Skillsfirst Level 5 Diploma in Financial Trading (RQF) - Module 1 - Trading Introduction
Skillsfirst Level 5 Diploma in Financial Trading (RQF) - Module 2 - Financial Products
Skillsfirst Level 5 Diploma in Financial Trading (RQF) - Module 3 - Economic Principles
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The purposes of the International Monetary Fund are:

  1. To promote international monetary cooperation through a permanent institution which provides the machinery for consultation and collaboration on international monetary problems.
  2. To facilitate the expansion and balanced growth of international trade, and to contribute thereby to the promotion and maintenance of high levels of employment and real income and to the development of the productive resources of all members as primary objectives of economic policy.
  3. To promote exchange stability, to maintain orderly exchange arrangements among members, and to avoid competitive exchange depreciation.
  4. To assist in the establishment of a multilateral system of payments in respect of current transactions between members and in the elimination of foreign exchange restrictions which hamper the growth of world trade.
  5. To give confidence to members by making the general resources of the Fund temporarily available to them under adequate safeguards, thus providing them with opportunity to correct maladjustments in their balance of payments without resorting to measures destructive of national or international prosperity.
  6. In accordance with the above, to shorten the duration and lessen the degree of disequilibrium in the international balances of payments of members.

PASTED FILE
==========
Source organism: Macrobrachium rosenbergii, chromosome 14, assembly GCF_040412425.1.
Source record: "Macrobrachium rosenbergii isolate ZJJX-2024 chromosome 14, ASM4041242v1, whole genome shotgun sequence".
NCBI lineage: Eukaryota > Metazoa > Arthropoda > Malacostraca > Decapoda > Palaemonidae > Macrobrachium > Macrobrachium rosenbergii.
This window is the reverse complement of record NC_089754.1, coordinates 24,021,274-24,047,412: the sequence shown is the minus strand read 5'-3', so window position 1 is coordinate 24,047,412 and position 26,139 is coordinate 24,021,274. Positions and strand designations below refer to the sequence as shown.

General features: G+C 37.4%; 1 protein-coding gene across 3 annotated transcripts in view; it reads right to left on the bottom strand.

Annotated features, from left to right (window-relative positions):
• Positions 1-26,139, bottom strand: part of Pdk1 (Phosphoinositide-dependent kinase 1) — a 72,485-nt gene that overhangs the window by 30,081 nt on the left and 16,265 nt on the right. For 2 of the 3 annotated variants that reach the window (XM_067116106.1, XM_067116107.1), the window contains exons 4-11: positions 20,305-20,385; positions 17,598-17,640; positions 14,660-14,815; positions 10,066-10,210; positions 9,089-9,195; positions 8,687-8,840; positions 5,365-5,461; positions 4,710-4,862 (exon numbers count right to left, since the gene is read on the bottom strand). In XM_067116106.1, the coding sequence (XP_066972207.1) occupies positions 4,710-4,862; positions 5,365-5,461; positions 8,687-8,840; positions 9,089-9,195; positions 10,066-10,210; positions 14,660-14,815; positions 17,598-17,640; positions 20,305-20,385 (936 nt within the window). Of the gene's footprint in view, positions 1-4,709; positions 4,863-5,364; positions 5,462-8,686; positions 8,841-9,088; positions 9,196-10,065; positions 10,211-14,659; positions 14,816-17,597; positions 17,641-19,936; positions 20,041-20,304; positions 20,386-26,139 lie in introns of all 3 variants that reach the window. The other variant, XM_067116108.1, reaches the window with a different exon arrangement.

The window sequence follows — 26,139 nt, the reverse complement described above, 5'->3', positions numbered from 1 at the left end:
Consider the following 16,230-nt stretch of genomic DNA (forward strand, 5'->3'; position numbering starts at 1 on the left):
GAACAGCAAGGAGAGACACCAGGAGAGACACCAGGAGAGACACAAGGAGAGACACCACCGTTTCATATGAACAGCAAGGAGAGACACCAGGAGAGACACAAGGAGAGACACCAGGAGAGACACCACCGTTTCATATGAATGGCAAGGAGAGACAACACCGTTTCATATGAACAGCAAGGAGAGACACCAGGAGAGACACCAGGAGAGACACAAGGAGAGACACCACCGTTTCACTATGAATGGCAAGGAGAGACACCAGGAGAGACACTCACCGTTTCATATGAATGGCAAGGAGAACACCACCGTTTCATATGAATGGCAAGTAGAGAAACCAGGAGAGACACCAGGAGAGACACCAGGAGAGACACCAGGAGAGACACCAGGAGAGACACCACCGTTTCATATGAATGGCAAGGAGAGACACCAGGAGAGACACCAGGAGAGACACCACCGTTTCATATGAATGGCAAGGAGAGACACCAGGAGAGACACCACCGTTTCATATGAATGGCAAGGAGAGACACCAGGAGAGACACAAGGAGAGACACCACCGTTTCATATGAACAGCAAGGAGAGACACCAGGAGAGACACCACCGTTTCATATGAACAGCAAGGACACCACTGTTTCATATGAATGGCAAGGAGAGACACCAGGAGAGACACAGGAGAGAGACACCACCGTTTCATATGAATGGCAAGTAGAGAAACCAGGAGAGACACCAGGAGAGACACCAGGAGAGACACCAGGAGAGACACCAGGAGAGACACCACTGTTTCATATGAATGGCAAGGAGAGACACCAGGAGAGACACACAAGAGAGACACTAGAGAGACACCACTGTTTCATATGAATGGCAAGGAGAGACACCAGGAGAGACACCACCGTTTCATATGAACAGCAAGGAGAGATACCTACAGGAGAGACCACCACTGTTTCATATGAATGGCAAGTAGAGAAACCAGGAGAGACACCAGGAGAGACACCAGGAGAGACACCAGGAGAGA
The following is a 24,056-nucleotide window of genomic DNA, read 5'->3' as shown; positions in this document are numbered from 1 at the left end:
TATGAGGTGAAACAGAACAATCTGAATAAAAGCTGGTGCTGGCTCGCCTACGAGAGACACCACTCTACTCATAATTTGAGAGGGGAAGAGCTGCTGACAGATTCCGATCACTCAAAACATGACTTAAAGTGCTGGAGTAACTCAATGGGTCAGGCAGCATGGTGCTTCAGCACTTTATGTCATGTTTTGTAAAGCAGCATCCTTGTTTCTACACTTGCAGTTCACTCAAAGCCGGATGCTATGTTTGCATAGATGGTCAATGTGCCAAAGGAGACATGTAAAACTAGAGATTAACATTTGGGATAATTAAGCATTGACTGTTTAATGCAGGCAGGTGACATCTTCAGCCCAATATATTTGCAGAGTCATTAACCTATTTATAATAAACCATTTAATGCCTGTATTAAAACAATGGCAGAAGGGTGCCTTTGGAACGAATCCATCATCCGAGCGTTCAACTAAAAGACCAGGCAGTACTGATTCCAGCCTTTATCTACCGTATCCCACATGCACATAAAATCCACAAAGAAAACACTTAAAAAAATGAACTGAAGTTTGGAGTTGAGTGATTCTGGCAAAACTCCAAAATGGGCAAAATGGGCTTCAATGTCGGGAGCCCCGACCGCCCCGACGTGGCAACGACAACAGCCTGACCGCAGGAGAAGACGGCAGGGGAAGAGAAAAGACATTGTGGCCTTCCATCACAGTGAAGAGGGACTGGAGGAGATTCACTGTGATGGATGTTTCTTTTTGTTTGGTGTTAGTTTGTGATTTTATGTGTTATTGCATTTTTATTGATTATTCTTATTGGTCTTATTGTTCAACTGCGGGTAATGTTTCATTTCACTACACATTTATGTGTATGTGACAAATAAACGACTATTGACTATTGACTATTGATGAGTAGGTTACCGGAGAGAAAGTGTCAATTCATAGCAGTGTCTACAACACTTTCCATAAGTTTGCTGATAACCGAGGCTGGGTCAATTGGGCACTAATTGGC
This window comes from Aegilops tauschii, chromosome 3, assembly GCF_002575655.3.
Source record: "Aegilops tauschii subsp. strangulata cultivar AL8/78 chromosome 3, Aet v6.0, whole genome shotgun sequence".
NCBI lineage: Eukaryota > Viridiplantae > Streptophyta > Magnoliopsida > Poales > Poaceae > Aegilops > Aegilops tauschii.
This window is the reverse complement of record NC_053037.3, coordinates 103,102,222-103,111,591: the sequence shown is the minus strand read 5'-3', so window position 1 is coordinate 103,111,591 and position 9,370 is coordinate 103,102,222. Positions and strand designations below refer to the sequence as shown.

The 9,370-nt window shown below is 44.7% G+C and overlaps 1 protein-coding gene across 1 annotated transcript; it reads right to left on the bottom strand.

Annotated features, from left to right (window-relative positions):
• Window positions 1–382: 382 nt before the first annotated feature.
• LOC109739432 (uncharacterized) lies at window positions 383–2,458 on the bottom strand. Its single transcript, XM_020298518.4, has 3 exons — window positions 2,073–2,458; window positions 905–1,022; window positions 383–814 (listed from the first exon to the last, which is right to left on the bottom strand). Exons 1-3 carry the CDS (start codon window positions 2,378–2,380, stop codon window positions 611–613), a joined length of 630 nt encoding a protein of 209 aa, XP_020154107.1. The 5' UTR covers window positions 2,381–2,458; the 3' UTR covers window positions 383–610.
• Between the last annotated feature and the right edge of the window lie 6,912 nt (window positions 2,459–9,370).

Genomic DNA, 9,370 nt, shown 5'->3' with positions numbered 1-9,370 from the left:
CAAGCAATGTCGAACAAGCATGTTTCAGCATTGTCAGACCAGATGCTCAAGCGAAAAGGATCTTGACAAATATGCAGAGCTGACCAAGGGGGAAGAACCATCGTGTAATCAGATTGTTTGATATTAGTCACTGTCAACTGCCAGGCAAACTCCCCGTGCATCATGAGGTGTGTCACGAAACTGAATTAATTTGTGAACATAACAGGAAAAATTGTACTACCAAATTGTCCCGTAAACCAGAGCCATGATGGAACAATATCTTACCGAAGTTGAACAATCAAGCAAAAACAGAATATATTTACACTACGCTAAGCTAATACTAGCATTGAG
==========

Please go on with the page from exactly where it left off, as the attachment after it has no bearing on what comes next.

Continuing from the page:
Countries that joined the IMF between 1945 and 1971 agreed to keep their exchange rates (in effect, the value of their currencies in terms of the U.S. dollar, and in the case of the United States, the value of the U.S. dollar in terms of gold) pegged at rates that could be adjusted, but only to correct a “fundamental disequilibrium” in the balance of payments and with the IMF’s concurrence. This so-called Bretton Woods system of exchange rates prevailed until 1971 when the U.S. government suspended the convertibility of the U.S. dollar (and dollar reserves held by other governments) into gold.

Since then, IMF members have been free to choose any form of exchange arrangement they wish (except pegging their currency to gold): some now allow their currency to float freely, some peg their currency to another currency or a group of currencies, some have adopted the currency of another country as their own, and some participate in currency blocs.

At the same time as the IMF was created, the International Bank for Reconstruction and Development (IBRD), more commonly known as the World Bank, was set up to promote long-term economic development, including through the financing of infrastructure projects, such as road-building and improving water supply.

The IMF and the World Bank Group—which includes the International Finance Corporation (IFC) and the International Development Association (IDA)—complement each other’s work. While the IMF’s focus is chiefly on macroeconomic performance, and on macroeconomic and financial sector policies, the World Bank is concerned mainly with longer-term development and poverty reduction issues.

Its activities include lending to developing countries and countries in transition to finance infrastructure projects, the reform of sectors of the economy, and broader structural reforms. The IMF, in contrast, provides financing not for sectors or projects but for general support of a country’s balance of payments and international reserves while the country takes policy action to address its difficulties.

When the IMF and World Bank were established, an organization to promote world trade liberalization was also contemplated, but it was not until 1995 that the World Trade Organization was set up. In the intervening years, trade issues were tackled through the General Agreement on Tariffs and Trade (GATT).

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